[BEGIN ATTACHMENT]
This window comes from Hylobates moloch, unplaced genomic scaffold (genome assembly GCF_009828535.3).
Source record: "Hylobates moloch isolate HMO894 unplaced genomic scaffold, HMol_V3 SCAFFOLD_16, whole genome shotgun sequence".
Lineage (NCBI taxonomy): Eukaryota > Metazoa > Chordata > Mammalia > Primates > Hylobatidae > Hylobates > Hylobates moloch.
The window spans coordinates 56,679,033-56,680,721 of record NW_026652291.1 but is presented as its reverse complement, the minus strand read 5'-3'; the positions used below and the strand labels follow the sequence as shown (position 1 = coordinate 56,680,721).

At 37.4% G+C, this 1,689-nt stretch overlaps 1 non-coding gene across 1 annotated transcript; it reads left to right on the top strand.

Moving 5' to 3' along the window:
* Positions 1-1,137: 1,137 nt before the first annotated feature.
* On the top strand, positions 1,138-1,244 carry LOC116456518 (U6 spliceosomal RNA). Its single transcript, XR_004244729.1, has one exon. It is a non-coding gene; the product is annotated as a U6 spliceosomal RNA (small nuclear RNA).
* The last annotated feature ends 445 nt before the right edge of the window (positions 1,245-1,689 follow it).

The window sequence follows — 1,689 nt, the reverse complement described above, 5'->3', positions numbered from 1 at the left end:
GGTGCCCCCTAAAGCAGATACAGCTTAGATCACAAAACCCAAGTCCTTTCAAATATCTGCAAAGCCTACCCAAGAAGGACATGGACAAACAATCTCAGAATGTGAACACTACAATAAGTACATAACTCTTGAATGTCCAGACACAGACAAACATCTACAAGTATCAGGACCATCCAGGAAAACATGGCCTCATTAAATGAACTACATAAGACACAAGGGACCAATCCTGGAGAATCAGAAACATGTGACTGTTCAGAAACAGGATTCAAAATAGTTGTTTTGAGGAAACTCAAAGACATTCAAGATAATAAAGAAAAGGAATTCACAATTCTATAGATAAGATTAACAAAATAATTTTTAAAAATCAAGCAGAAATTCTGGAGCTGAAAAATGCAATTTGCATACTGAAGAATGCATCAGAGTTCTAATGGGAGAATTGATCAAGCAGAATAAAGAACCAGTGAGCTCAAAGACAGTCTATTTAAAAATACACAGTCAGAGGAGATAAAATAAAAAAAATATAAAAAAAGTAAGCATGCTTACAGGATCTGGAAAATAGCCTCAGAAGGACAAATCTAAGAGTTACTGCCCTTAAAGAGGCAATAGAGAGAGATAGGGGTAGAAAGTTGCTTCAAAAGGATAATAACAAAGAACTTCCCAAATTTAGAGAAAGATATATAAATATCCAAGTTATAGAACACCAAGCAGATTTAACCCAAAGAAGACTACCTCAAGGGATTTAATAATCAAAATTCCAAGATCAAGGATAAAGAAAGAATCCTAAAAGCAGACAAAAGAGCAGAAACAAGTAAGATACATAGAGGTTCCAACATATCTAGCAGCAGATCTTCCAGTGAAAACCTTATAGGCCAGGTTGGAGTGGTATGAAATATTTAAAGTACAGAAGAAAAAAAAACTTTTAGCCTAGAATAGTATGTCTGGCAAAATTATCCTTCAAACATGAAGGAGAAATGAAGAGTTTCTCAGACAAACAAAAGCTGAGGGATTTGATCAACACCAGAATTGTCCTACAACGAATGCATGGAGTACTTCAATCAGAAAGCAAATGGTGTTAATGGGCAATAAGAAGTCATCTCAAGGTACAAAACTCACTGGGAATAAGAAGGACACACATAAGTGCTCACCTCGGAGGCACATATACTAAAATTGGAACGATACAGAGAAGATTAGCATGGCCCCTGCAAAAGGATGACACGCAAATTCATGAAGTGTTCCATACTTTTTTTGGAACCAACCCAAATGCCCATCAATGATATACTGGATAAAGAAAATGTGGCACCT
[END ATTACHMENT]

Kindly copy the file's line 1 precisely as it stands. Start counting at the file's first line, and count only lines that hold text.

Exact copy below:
This window comes from Hylobates moloch, unplaced genomic scaffold (genome assembly GCF_009828535.3).